Ask A-theist is a new column by Aaron Scheinberg, an atheist, and Stephanie Lam, a Christian, which uses contrasting worldviews to explore questions and misconceptions about philosophy and religion. This week, Stephanie chose a question from your lovely submissions. Send us the burning questions you have always wanted answered by an atheist or Christian (or both), and we’ll tackle them!
Q: Why are humans so special? If there are other intelligent life forms or conscious beings in the universe, why aren’t they special, too?
Every worldview has a starting point — how you view the creation of this world will influence where you assign “special” status.
In a purely materialistic worldview, all life is the product of random impersonal evolutionary forces. “Specialness” is nothing more than an arbitrary preference. We won the genetic lottery in our assortment of traits — such as intelligence and tool-making — that made us one of the most powerful species on the planet. Maybe that makes us special?
In the Christian worldview, God created the world, the plants, the animals, everything. But humans, especially, were created in His own image. That is what makes humans so special, not their intelligence, consciousness, morality, creativity, or any other quality we often point to as unique to being human. Rather than a mark of superiority, these are reflections of the good character of the creator God. In other words, humans did nothing to earn this special standing before God, they were made that way. It was something God bestowed in his sovereignty to all humans, even unlikable ones.
What about aliens? I’m skeptical they exist, but fundamentally, I don’t know. The Bible is unapologetically anthropocentric in its purpose and its account of the relationship between God and man — written for men, by men, inspired by God. But there is an intriguing quote from Jesus in the Bible: “And I have other sheep that are not of this fold. I must bring them also, and they will listen to my voice. So there will be one flock, one shepherd.” Is he talking about non-Jews? Yeah. Aliens too? Why not?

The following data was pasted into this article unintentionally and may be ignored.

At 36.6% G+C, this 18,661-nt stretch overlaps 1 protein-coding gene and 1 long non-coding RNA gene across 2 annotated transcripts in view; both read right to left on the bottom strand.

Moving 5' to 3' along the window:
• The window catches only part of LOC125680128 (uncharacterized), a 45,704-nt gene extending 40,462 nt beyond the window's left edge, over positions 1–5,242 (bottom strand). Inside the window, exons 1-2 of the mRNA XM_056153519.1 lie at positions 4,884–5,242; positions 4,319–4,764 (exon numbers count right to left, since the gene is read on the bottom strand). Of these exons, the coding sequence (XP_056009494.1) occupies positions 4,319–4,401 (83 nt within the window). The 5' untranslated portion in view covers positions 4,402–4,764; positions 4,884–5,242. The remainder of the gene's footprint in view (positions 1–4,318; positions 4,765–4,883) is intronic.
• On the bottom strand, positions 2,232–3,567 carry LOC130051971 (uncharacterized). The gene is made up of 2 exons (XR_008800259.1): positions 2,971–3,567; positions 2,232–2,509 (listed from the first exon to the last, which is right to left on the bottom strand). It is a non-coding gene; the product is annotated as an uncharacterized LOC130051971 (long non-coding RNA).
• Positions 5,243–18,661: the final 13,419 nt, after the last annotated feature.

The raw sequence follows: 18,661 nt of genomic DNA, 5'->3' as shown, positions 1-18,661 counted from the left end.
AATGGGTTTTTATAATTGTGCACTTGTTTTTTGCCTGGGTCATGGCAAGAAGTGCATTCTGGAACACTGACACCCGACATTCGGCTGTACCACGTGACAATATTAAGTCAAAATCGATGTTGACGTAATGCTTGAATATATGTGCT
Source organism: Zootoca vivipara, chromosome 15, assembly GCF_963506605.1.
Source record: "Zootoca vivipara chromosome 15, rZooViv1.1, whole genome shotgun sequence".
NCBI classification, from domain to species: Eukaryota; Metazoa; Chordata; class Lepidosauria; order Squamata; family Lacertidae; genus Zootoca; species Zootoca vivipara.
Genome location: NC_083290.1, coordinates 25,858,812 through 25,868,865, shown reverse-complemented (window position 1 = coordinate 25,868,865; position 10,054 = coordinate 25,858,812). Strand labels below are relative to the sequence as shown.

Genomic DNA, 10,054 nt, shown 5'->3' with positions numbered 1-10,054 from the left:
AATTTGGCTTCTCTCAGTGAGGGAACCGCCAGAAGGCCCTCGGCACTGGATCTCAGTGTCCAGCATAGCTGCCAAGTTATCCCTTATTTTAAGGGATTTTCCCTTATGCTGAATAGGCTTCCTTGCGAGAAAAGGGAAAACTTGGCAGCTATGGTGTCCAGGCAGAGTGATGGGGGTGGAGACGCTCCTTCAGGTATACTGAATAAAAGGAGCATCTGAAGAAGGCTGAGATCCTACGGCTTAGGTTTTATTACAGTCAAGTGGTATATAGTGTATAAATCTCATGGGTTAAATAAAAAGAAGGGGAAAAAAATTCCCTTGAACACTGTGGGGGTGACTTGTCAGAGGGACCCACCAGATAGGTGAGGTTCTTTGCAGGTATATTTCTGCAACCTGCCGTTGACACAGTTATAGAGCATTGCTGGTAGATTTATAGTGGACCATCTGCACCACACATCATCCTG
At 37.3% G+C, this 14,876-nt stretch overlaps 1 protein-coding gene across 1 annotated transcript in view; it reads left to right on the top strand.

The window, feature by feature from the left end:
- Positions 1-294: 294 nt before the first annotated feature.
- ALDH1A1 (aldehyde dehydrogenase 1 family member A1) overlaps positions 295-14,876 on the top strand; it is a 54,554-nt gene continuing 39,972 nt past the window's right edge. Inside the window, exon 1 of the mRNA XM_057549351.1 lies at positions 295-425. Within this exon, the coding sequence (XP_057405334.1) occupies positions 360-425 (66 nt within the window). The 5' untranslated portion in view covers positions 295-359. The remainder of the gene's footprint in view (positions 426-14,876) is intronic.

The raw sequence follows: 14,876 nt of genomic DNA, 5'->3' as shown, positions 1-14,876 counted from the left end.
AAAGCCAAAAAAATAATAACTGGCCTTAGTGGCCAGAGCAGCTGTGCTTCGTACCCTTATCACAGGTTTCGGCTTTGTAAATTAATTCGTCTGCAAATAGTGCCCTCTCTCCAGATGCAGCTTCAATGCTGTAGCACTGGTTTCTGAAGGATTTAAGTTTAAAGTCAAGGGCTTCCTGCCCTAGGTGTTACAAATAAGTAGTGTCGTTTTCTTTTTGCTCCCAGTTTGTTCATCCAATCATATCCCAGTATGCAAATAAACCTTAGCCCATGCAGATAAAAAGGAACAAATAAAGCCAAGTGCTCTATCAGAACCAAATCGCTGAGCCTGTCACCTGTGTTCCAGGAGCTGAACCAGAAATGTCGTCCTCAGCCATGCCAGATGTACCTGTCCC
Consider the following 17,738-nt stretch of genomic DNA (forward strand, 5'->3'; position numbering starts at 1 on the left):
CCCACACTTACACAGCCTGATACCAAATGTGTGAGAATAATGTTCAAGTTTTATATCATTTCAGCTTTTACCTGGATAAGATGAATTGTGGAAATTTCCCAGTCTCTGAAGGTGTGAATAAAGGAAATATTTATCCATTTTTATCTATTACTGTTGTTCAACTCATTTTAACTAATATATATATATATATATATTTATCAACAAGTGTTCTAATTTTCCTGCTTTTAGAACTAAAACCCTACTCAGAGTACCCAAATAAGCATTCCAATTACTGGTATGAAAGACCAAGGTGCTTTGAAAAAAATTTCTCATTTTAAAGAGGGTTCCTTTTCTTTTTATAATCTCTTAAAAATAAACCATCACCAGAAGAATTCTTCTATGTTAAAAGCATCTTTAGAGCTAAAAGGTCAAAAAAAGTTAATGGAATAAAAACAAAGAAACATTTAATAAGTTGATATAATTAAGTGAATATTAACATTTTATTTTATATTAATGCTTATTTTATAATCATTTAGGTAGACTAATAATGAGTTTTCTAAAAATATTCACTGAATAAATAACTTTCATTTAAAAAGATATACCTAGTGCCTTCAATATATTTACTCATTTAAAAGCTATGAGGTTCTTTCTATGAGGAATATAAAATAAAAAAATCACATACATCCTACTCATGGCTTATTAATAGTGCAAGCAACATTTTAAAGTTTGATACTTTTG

If they existed, aliens would only be alien to us. God is the creator of the entire universe. Alien intelligence might be a clue that God has stamped his image on the species, but ultimately it is the species’ relationship to the creator, not external traits alone, that make it “special”. Regardless, from what God has made known to us, he loves, values and provides for all his creations, special or not. As his image-bearers, humans are accountable to God to do likewise, treating all his species with the highest dignity and respect.
Do we really decide which life forms we value as “special” by looking at the creation of the world, as Stephanie says?
Of course humans aren’t to be valued because they are the dominant species that “won” evolution. That’s not how evolution works: we didn’t “win” evolution more than any other species alive today. No, I value people not for where their ancestors came from, but for what they are. That’s far from arbitrary.
In practice, we all determine our relationships with other life forms in the same way. By interacting with them, be they aliens, chickens, or Bostonians, we come to understand them. From there, we appreciate and value them, and hopefully diminish our egotistical sense of specialness.
In other words, it is our experiences that change what we consider worthy of particular value. Whether you believe in a god or not, there is no religious component to this process. The Bible doesn’t change. If you’re Christian, you could insist that your experience changed your interpretation of the Bible, which then changed your values — but you’d have to wonder, why the extra step?
If humans are special because a creation myth tells us so, I am concerned. Stephanie says that being made in Yahweh’s image doesn’t refer to intelligence, consciousness, or any other physically manifesting trait. All we supposedly know is that humans have it and animals don’t.
That leads us to an uncomfortable and eerily familiar template: based on origins in ancient history, one group has a “specialness” trait, but another group lacks that trait and is thus less valued. The trait itself is beyond our capability of identifying objectively, but luckily is associated with something we already “know” to be a marker of that distinction.
There is a danger of complacency when crediting our values to an unchanging book. When we do meet extraterrestrials, will we use our biblical mark of specialness, our homo sapiency, to determine that we are to be more valued than them? Perhaps that we should have “dominion” over them, as we’re told we inherently deserve over other animals? Burn them as offerings, the way Yahweh traditionally loves his animals? (It’s tough love.)
Or, just as we strive against racism, will we allow experience, reason, and understanding to overcome our prejudice and expand our conception of who is “special”?